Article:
Thursday, February 2, 2023

Health official: Vaccines a "responsibility" as measles hits Michigan

March 29, 2019
<p>Catherine “Kate” Lein, an assistant professor in MSU's nursing program at one of the OISS’s annual Halloween vaccination clinics.</p>

Catherine “Kate” Lein, an assistant professor in MSU's nursing program at one of the OISS’s annual Halloween vaccination clinics.

An outbreak of preventable diseases has spread across the country, including here in Michigan.

The Michigan Department of Health and Human Services, or MDHHS, along with the Oakland County Health Division has reported eight cases of measles since March 13.

There are 22 total active cases of measles in the state, with infected individuals aged from 11 to 63, according to MDHHS.

“Unvaccinated individuals need to get vaccinated. If you do not have a record of two measles (MMR) vaccines, unsure if you have been vaccinated or unsure if you have had measles in the past, contact your healthcare provider,” Leigh-Anne Stafford, the health officer for Oakland County, said in a press release.

The Oakland County Health Division keeps an updated list of exposure locations here. There are currently 89 of them.

Measles was considered to be eliminated in the U.S. since 2000. The Centers for Disease Control recommended two doses of the MMR vaccine following an outbreak in 1989. In the late 2000s, measles became more prevalent following an increase in unvaccinated populations, with over 600 cases reported in 2014.

Dr. Rhonda Conner-Warren, an assistant professor of health programs in the College of Nursing at MSU, is also a pediatric nurse practitioner and is involved in vaccination efforts with the Ingham County Department of Health.

Health officials, including Conner-Warren, believe the illness is frequently picked up during travel abroad.

“There is an increase in the number of people not being immunized in Michigan,” Conner-Warren said. “When you go to areas of the world where people have known, active cases, and a person is exposed who has no immunity, (they have) a two-week window” until they know whether or not they are carrying the disease.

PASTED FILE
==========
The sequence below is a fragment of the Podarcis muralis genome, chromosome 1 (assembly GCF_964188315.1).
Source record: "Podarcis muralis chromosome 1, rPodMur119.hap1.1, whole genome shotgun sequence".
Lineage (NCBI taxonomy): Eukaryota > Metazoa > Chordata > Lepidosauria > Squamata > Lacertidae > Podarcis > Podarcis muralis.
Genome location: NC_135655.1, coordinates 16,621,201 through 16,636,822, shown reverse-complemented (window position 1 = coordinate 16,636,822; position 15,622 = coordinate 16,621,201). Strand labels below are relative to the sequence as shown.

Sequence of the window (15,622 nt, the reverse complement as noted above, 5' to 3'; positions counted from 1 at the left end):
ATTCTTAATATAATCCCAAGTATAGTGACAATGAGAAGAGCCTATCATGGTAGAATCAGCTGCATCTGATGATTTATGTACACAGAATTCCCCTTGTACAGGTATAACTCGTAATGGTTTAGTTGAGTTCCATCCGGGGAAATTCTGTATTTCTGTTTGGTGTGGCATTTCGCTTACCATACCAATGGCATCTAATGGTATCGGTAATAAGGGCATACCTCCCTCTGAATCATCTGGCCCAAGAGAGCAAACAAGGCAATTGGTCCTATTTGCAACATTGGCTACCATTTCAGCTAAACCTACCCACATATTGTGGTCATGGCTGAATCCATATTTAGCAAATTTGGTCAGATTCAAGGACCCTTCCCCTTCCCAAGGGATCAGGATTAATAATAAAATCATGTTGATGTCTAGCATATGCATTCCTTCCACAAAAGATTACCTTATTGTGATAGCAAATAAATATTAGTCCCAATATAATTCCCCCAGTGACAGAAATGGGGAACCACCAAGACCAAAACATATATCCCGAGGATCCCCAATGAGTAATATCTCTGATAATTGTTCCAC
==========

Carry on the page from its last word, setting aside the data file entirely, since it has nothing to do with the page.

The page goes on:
Conner-Warren said there are millions of people who cannot be vaccinated or who are immuno-compromised or -suppressed, including those with HIV and AIDS. They are most at risk of contracting diseases like measles from voluntarily unvaccinated Americans, according to a 2015 study from the American Journal of Bioethics.

“People don’t go around saying, ‘You know, I’m on high-dose steroids,’ or, ‘I’m on immunosuppressive therapy,’ so you don’t know. You don’t know who’s had a kidney transplant or a lung transplant or a heart transplant,” she said.

While medical professionals warn people with conditions like those listed by Conner-Warren to be cautious about going out in public, they could be exposed at any time. With an outbreak of measles — a highly contagious disease that can live in the air for up to two hours — this can make life even more difficult.

Warren said exposure to or catching diseases like measles when a person is unvaccinated does not guarantee that they will develop an immunity. Only in rare cases, such as undergoing a stem-cell transplant or while on chemotherapy, should a child not be vaccinated, she said.

“I believe everyone has a responsibility (to be vaccinated) towards each other, because we’re not on an island by ourselves,” Conner-Warren said.

The Oakland County Health Division and MDHHS have a few suggestions for concerned Michiganders, according to a press release.

“March and April are busy months for Spring Break vacations. Get vaccinated before you travel,” Stafford said. “Currently, 15 states have confirmed cases that are linked to travelers who brought measles back from other countries where large outbreaks are occurring.”

Symptoms of measles include:

  • High fever that may spike to over 104˚F
  • Cough
  • Runny nose
  • Red, watery eyes (conjunctivitis)
  • Tiny white spots on the inner cheeks, gums and roof of the mouth (Koplik spots) two to three days after symptoms begin
  • A rash that is red, raised and blotchy; usually starts on the face and spreads to trunk, arms and legs three to five days after symptoms begin

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